Despite the festive summit meeting between the prime minister, the finance minister and the governor of the Bank of Israel, and despite the prime minister's statements on "restoring stability to the economy," and despite the promise to cut a further NIS 2 billion from the state budget, the dollar failed to calm down on Friday, dropping only slightly in a symbolic gesture.
Friday also saw the publication of the May consumer price index, which proved to all remaining doubters that we have taken a step up in inflation to a rate of 1 percent a month (4.9 percent in five months) - a furiously fast and dangerous pace. From 1999 to 2001 inflation averaged 0.9 percent a year. In other words, the rise in a single month of this year equals the annual rate for the past three years.
Prime Minister Ariel Sharon has realized that this time things are serious and a financial crisis is looming. During his entire stay in Washington last week, he received concerned calls from Israel on the subject of the dollar.
He decided, therefore, to convene the three-way meeting immediately on his return, and to come out of it with immediate decisions.
Each of the warring parties, Silvan Shalom and David Klein, tried to win Sharon's heart.
Meeting with him before the trip to the United States, Klein laid out his plan for restoring stability to the economy - a NIS 10 billion cut to the budget, with half of this sum returned to the budget for infrastructure to boost growth.
Klein told Sharon there is a need to slash some NIS 3 billion from defense, and another NIS 7 billion or so from the wages of public sector employees through a package deal with the Histadrut labor federation, with the small change to come from an additional cut in the transfer payments.
Shalom met Sharon on Thursday before the three-way summit and knowing already he would have to make more cuts in the budget. Sharon surprised him by agreeing for the first time to a cut in defense spending (without so much as a word to Defense Minister Benjamin Ben-Eliezer). The two also agreed to an additional cut in the National Insurance Institute allowances. When Shalom told Sharon the director-general of the NII, Yohanan Stasman, was opposed to imposing criteria on the payment of allowances, Sharon retorted angrily "So fire him!"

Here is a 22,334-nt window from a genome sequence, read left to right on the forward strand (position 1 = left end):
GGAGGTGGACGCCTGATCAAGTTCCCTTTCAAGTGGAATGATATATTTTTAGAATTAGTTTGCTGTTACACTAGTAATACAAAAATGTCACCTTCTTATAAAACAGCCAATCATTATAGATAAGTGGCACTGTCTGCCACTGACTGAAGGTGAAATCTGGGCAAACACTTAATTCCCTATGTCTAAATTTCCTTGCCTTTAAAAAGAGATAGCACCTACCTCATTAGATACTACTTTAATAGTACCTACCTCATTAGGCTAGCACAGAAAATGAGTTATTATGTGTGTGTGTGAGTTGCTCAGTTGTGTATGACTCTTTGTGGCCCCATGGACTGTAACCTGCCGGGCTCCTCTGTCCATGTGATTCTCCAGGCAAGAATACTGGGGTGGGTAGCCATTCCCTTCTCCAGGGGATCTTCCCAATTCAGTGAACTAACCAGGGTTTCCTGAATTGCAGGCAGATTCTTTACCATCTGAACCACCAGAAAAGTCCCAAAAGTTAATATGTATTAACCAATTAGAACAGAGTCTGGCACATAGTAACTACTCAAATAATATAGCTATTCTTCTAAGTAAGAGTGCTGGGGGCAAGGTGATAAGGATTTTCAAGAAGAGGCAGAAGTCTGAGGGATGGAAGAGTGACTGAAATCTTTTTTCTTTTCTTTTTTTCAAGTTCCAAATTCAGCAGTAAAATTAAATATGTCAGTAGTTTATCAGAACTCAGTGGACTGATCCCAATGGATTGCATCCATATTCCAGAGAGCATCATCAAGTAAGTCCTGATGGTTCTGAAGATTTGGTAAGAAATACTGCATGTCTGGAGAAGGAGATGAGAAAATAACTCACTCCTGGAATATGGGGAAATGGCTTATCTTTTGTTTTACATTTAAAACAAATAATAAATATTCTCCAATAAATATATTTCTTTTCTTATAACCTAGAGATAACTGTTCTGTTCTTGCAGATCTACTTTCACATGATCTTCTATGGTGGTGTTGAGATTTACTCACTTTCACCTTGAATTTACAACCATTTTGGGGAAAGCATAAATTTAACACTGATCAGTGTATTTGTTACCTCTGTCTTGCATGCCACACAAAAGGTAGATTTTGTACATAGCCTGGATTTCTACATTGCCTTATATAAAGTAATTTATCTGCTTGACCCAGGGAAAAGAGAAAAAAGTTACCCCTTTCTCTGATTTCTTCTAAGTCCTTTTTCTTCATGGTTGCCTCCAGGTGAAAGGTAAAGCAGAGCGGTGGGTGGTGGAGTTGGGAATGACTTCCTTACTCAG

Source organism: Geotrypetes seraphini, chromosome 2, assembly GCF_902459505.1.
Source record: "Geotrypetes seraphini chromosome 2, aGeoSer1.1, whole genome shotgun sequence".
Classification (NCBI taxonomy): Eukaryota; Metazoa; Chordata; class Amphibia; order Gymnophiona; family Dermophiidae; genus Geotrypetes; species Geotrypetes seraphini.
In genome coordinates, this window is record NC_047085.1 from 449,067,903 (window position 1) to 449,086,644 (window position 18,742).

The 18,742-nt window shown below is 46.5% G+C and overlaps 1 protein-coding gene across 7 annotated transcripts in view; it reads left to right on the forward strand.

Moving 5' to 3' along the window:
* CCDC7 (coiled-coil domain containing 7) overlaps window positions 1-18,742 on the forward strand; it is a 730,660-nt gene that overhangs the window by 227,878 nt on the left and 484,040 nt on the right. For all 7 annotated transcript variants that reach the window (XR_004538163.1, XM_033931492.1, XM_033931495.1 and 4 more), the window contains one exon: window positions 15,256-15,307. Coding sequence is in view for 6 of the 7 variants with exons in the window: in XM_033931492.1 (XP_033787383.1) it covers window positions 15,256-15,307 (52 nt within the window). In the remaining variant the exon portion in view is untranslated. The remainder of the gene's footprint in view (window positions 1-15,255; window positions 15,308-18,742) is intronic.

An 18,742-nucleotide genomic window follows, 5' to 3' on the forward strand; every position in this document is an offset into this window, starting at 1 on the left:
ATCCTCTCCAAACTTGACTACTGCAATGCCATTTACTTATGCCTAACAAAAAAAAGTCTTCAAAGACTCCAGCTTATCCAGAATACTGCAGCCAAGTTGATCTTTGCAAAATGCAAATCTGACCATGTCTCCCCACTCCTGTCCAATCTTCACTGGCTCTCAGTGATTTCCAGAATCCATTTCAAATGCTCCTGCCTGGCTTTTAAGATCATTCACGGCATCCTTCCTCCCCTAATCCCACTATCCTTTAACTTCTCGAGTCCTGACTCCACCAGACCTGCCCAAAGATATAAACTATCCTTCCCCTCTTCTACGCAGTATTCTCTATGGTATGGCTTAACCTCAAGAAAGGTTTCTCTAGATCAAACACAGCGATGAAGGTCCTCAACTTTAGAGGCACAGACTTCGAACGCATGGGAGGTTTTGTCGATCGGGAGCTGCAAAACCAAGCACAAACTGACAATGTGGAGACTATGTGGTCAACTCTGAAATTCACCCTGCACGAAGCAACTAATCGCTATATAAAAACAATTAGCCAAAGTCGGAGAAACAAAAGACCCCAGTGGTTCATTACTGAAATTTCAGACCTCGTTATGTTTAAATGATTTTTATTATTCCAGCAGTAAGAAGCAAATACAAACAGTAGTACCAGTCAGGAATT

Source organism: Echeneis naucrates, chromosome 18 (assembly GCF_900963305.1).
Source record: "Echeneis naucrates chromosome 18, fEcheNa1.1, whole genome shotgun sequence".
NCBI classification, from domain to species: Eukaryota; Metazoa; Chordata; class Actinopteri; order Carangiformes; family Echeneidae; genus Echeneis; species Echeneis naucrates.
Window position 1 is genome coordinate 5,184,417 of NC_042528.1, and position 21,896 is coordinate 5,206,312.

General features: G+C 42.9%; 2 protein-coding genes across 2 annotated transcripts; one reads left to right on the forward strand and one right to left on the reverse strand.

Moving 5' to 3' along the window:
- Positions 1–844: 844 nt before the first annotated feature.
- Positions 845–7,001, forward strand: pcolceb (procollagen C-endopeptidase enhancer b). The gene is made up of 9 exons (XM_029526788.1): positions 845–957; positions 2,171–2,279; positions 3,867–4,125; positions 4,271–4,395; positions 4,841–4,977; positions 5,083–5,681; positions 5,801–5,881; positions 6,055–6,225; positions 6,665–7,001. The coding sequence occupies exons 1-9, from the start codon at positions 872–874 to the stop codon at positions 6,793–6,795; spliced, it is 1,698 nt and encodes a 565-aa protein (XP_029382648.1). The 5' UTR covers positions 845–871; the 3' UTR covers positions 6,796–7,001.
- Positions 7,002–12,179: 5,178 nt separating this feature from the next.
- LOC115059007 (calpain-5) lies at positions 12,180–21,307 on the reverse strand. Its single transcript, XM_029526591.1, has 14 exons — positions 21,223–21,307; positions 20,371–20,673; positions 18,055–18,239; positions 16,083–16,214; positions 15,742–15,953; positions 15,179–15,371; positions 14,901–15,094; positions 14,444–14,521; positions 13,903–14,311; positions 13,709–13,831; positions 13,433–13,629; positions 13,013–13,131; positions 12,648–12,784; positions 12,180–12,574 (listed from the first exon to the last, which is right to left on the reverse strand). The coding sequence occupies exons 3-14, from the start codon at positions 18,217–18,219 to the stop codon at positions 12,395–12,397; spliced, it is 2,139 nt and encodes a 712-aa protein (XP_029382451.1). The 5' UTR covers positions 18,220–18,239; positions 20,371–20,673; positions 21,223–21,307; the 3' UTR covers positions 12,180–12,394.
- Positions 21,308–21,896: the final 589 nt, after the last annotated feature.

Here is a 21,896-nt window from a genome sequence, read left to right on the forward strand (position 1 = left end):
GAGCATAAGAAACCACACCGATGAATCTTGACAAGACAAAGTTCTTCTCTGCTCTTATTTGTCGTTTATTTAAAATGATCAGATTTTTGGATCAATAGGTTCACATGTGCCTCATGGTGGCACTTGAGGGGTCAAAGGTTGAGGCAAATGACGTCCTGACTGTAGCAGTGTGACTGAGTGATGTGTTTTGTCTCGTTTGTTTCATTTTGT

The tripartite meeting that took place that same night began with a long lecture from Klein on why there was a need for an additional cut to the budget, and then Shalom suggested slashing NIS 2 billion. The object of this cut is to allow 2002 to end with a deficit of 3.9 percent, and to lower the planned deficit for 2003 to 3 percent (instead of 3.5 percent).
So now the big question is whether this cut will be enough to restore stability to the economy.
First, the entire NIS 2 million may not be cut this year because the treasury wants to take half the sum for infrastructure projects. Second, it remains to be seen what the cabinet and Knesset do to the proposal. And furthermore, in light of the deepening recession and the drastic fall-off in revenues from taxes, it is no sure bet that such a cut will be enough to achieve a deficit of 3 percent in 2003.
In addition, the political-security situation is certainly having a negative effect on the economy, on the investor confidence, on consumption, on the fact that money is going abroad - and so, on the recession and depreciation.
During the summit meeting Thursday, Sharon inquired about the likelihood of a financial crisis, asking how the dollar could be reined in so as not to pass the NIS 5 mark. He even urged the governor to raise the interest rate that same evening in the hope that it would be the right answer. In a rare moment of cooperation, Klein and Shalom cooled the prime minister's enthusiasm.
The crisis of confidence between the public and the government cannot be ended with festive announcements on cooperation, nor with a promise of a NIS 2 billion cut to the budget. Confidence in the economy and the shekel can be restored only by means of a drastic measure - a far deeper cut to the budget that would prove to everyone that the agenda has really been altered.
The public is fed up with promises too. It wants to see moves on the ground - in other words, in the Knesset - before it starts believing anything. After all, Sharon surely knows there are such financial crises that always end in the toppling of governments.
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